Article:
The challenge of Radical Women at The Hammer Museum

Radical Women: Latin American Art, 1960–1985, installation view.

Hammer Museum has taken a new step into the realm of contemporary art by showcasing a large scale exhibition called Radical Women: Latin American Art, 1960-1985, which is an attempt to promote the experimental art by different women artists from various countries globally. Here, the viewer will witness forms of experimental arts very unique and different from one another. However, there is one theme that runs common in almost all of these artworks, which is, that they seek to mark a shift from Romanticism to the Absurdist school of art.

Here you may find work of various women artists such as of Ana Mendieta, Lygia Clark, etc. who attempt to challenge the old “patriarchal” notion regarding the function of art to be that of inspiring beauty and sacredness, especially of the female form. Instead, their art seeks to change the worldview by marking a shift by making art a medium to question the age-old cultural, political and social establishments and to challenge not only specific norms but the concepts of masculinity and femininity as such.

Radical Women: Latin American Art, 1960–1985, installation view.

The influence of Post-modernism and radical feminism can be traced in these artworks which focus on female body and female sexuality. In fact, it is a new step forward in post-modernism. If post-modernism questioned the validity of any center, these experimental artworks replace it with a worldview which sees chaos as the new center because it is seen as a medium of liberation from order and a fixed centrality, things which are fundamentally challenged as they are deemed as inventions of patriarchy.

For instance, every earth body work of Ana Mendieta makes a statement that “gone are the days when one finds beauty in the age-old image of an elegant woman dressed in a summer dress waiting on a beach when it is sunny and where soft wind blows or a woman who feels elated because she is decked in a beautiful gown in a ball, admired by her lover for her beauty. Instead, these are seen as images of repression because they reflect what patriarchy has found beautiful about a woman’s body thus restricting a woman from choosing what she wants, whether it is about decisions regarding her own body or her freedom to flaunt a beard on her face without being ashamed about her choices, no matter how bizarre it may be for the rest of the world  (as Ana herself daringly did).  In her works, one gets a sense of the raw, carnal force which can only be fathomed by the most primal senses in a woman when she has lost all concerns of femininity in relation to masculinity.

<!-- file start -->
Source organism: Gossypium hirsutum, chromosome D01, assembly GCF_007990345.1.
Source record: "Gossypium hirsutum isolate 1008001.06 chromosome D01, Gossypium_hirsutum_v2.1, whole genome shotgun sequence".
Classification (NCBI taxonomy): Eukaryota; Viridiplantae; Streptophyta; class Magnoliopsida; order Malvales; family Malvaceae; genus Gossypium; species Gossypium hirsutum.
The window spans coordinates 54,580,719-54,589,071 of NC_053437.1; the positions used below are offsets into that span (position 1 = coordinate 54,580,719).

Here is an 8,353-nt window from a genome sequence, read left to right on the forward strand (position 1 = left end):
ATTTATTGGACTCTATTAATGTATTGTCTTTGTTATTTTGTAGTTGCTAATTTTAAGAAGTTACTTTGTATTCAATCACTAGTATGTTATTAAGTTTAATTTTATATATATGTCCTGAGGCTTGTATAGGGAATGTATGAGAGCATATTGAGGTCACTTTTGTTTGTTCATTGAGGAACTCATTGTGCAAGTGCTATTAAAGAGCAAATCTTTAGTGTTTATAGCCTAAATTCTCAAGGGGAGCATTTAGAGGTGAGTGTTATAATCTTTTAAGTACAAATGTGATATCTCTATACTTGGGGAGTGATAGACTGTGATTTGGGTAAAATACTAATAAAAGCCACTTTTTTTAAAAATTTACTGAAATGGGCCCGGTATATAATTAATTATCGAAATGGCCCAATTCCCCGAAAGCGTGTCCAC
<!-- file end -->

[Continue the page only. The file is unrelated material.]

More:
Radical Women: Latin American Art, 1960–1985, installation view.

While taking a tour of the museum, a viewer must look beyond trying to find a central meaning in these works because these works offer none. Instead, what they make possible is a subjective interpretation which differs from viewer to viewer and which doesn’t impose them with the rigidity of trying to find an objective meaning from the point of view of the artist. These works are instead like an open-ended book where everyone gets to write their own stories or to leave it blank if that is what they wish for and choose. Here, it is not even about “Beauty is in the eyes of a beholder”, but about “Whether beauty (especially of the female form) as we have known it so far, even something worth aspiring to?”

 

Radical Women: Latin American Art, 1960–1985 at The Hammer Museum

Sep 15-Dec 31, 2017

 

Writing by V.M. Scott

Radical Women: Latin American Art, 1960–1985, installation view.
Radical Women: Latin American Art, 1960–1985, installation view.
Radical Women: Latin American Art, 1960–1985, installation view.
Radical Women: Latin American Art, 1960–1985, installation view.
Radical Women: Latin American Art, 1960–1985, installation view.

 

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